Entitlement

“For the first time in my life there is no logical next step and it’s fucking amazing.”  That was supposed to be the first sentence of this blog post.  I had meant to finish it weeks ago but never got around to it.  Perspectives shift when you’re actually in the middle of it.  I guess that’s why they call it lived experience.  Along with the “fucking amazing” there is a more grounded sense of unease, but it’s not fear.  It’s not like the feeling before the drop on a roller coaster, it’s more like you’re a kid on the first day of school.  Nothing is worn, the pencils are fresh and there is the potential for something new.  I’m not just standing on a conveyor belt.  I’m actually thinking about what it is I want.

The last time I did this was when I was failing miserably at a science undergrad and basically felt like a big fat loser.  I use the word “fat” because it was when I was the heaviest.  I’m an emotional eater so I also seem to gain a few pounds when things aren’t at its finest.  What was worse though was losing my confidence and questioning my level of intelligence.  This was precisely the turning point when I needed to put on the boots and sludge through something I hated or work towards a goal I loved.  Both paths required the Wellies and hate to say it but some shit to walk through.  So I chose for it to be meaningful and close to my heart, even if that meant not having a B.Sc but god forbid a B.A and feeling the weight of my parents’ disappointment for close to a year.  In a family with a long line of physicians a Bachelor of Arts degree probably seems like I majored in basket weaving.  For me personally, it was far more valuable than knowing the table of elements and quantitative formulas.  It provided me with critical thinking skills and a political frame.  It woke me right up.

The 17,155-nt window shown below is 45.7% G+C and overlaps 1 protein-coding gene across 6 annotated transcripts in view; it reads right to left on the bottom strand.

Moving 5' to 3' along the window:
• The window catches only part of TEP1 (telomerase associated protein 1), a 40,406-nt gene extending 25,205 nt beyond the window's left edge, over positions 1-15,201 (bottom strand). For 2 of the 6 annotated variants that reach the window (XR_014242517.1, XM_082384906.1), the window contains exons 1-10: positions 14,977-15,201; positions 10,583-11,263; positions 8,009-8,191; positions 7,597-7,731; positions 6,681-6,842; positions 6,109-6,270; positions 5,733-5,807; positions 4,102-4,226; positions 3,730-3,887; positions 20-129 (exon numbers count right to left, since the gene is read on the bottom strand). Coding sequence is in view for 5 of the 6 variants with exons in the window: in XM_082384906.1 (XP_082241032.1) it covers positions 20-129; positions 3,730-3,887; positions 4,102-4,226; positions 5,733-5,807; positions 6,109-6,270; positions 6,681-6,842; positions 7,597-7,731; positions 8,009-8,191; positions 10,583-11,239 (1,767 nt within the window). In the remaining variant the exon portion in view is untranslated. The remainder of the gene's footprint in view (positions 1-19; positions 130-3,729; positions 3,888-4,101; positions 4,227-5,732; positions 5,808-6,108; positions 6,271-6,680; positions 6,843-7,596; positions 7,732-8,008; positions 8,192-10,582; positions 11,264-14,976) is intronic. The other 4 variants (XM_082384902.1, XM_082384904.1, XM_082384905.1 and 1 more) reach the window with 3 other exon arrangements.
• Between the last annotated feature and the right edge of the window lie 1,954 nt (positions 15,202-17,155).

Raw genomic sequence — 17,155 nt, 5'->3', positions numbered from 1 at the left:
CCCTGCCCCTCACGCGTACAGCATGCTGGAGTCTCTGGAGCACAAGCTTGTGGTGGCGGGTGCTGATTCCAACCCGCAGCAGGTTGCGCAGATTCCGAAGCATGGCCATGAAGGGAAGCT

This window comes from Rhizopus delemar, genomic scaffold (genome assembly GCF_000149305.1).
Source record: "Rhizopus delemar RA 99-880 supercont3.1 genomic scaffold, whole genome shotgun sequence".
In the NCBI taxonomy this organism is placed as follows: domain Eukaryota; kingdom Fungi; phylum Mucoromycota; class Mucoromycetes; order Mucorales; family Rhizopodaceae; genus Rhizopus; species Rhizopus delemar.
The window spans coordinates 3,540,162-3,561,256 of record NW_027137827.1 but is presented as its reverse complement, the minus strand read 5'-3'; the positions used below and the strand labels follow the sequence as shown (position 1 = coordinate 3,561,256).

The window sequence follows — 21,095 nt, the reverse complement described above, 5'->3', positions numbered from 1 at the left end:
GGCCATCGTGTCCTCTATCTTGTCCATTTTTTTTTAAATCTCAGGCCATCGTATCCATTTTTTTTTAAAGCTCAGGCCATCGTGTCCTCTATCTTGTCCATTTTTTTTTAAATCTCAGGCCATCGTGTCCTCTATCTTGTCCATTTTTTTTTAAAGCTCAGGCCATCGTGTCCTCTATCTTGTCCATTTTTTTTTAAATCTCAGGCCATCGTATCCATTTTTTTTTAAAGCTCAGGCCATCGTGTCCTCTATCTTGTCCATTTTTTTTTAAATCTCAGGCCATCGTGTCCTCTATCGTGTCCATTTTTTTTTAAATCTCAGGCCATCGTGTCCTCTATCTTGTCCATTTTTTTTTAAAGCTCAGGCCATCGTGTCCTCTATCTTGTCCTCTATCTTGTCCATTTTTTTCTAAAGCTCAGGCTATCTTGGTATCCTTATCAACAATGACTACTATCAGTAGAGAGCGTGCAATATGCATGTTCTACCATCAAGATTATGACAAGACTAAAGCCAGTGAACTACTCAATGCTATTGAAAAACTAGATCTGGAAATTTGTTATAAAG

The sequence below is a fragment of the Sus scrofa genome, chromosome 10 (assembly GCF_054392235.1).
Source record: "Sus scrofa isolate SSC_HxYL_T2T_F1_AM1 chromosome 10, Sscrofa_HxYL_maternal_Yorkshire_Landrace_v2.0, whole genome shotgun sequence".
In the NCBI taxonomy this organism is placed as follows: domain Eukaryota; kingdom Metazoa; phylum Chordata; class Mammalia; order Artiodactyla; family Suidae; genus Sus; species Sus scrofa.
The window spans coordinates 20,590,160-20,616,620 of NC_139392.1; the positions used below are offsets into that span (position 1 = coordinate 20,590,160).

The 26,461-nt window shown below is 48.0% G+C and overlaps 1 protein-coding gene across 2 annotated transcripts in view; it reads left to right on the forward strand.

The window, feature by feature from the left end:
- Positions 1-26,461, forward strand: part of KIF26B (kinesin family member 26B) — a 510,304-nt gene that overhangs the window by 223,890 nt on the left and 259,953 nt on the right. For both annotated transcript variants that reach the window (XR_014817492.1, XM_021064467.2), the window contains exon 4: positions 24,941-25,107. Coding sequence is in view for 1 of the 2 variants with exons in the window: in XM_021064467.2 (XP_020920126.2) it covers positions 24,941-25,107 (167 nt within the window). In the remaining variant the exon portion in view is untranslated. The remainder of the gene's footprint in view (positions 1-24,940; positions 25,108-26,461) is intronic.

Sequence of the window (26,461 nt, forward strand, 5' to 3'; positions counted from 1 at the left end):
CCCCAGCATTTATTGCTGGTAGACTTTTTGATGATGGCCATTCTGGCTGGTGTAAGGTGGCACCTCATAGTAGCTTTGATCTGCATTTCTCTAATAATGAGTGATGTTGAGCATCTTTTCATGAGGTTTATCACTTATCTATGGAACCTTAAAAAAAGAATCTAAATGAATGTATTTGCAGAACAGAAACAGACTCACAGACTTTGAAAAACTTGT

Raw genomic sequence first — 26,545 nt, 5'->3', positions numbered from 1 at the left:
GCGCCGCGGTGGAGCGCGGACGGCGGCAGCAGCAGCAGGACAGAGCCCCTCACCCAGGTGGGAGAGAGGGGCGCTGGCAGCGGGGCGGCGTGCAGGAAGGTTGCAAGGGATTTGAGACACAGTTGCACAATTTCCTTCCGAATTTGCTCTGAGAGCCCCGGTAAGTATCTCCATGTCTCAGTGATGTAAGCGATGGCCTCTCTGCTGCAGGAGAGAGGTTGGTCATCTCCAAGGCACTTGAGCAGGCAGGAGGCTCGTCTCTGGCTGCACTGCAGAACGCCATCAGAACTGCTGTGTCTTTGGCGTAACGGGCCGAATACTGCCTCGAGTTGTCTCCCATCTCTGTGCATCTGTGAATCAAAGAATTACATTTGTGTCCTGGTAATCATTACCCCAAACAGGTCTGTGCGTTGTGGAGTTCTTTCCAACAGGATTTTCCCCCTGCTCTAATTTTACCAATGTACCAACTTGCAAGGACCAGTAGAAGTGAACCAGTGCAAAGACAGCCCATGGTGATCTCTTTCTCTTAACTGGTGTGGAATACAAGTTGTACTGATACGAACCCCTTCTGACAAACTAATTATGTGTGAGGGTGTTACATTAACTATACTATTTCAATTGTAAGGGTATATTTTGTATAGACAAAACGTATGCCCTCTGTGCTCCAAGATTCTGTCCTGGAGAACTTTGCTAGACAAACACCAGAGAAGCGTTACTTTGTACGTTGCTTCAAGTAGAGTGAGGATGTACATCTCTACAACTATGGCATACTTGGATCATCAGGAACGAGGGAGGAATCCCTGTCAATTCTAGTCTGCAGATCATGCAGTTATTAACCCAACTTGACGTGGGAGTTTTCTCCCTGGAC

I’m at a similar crossroad now since I’m close to finishing my doctoral degree.  Graduate school is a process, a negotiation and it’s far from linear.  It requires you be resilient, to work hard and be open to always improve.  These are lessons and skills that are easily translated into various fields, the issue is that I don’t quite know what that “field” currently will be or what that “job” will look like.  There are ideas, concepts and dreams that just need to coalesce into something more solid and less abstract.  One of my major faults has been to follow along with societal and familial expectations.  Always having been such a “good” girl I’ve never wanted to disappoint.  Thankfully as you age Shakespeare’s words about “to thine own self be true” becomes more of a life mantra than a high school English essay.  At the end of the day you are only accountable to yourself so what sort of things do you devote your time to?  Making yourself miserable for the pay cheque no longer cuts it.  As much as I am thankful for all of the opportunities that grad school has offered, I’m also ready to leave.  I believe a workplace and a career should surround you with inspiration, should ignite your passion, and it should not be a chore.  Am I asking for too much?  Every few months the New York Times or Slate will publish an article about my “generation.”  We as the Sesame Street cohort has apparently been told all our lives that we’re “special” so we have unrealistic expectations about our present and future, that we are too entitled.  In my humble opinion, there is nothing wrong with working at it till you get it right.  Till you are good and satisfied.

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